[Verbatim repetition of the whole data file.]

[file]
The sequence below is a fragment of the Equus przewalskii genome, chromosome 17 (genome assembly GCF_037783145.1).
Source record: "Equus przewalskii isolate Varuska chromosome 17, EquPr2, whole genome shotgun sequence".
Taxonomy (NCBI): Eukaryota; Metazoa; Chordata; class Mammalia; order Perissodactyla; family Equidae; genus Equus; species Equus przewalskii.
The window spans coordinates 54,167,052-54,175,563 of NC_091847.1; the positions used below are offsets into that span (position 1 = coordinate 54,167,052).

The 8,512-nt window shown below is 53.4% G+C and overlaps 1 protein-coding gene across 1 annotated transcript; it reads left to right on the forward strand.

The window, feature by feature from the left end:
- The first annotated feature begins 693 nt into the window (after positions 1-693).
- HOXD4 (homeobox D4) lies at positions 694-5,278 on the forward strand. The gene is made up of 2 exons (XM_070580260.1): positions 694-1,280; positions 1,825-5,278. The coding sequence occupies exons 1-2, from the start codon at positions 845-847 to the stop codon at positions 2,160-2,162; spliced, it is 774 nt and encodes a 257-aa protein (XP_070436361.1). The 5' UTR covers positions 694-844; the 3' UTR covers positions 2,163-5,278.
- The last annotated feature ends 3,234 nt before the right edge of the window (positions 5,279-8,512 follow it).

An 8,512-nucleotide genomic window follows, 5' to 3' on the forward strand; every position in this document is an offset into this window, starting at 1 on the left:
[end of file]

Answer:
The sequence below is a fragment of the Equus przewalskii genome, chromosome 17 (genome assembly GCF_037783145.1).
Source record: "Equus przewalskii isolate Varuska chromosome 17, EquPr2, whole genome shotgun sequence".
Taxonomy (NCBI): Eukaryota; Metazoa; Chordata; class Mammalia; order Perissodactyla; family Equidae; genus Equus; species Equus przewalskii.
The window spans coordinates 54,167,052-54,175,563 of NC_091847.1; the positions used below are offsets into that span (position 1 = coordinate 54,167,052).

The 8,512-nt window shown below is 53.4% G+C and overlaps 1 protein-coding gene across 1 annotated transcript; it reads left to right on the forward strand.

The window, feature by feature from the left end:
- The first annotated feature begins 693 nt into the window (after positions 1-693).
- HOXD4 (homeobox D4) lies at positions 694-5,278 on the forward strand. The gene is made up of 2 exons (XM_070580260.1): positions 694-1,280; positions 1,825-5,278. The coding sequence occupies exons 1-2, from the start codon at positions 845-847 to the stop codon at positions 2,160-2,162; spliced, it is 774 nt and encodes a 257-aa protein (XP_070436361.1). The 5' UTR covers positions 694-844; the 3' UTR covers positions 2,163-5,278.
- The last annotated feature ends 3,234 nt before the right edge of the window (positions 5,279-8,512 follow it).

An 8,512-nucleotide genomic window follows, 5' to 3' on the forward strand; every position in this document is an offset into this window, starting at 1 on the left: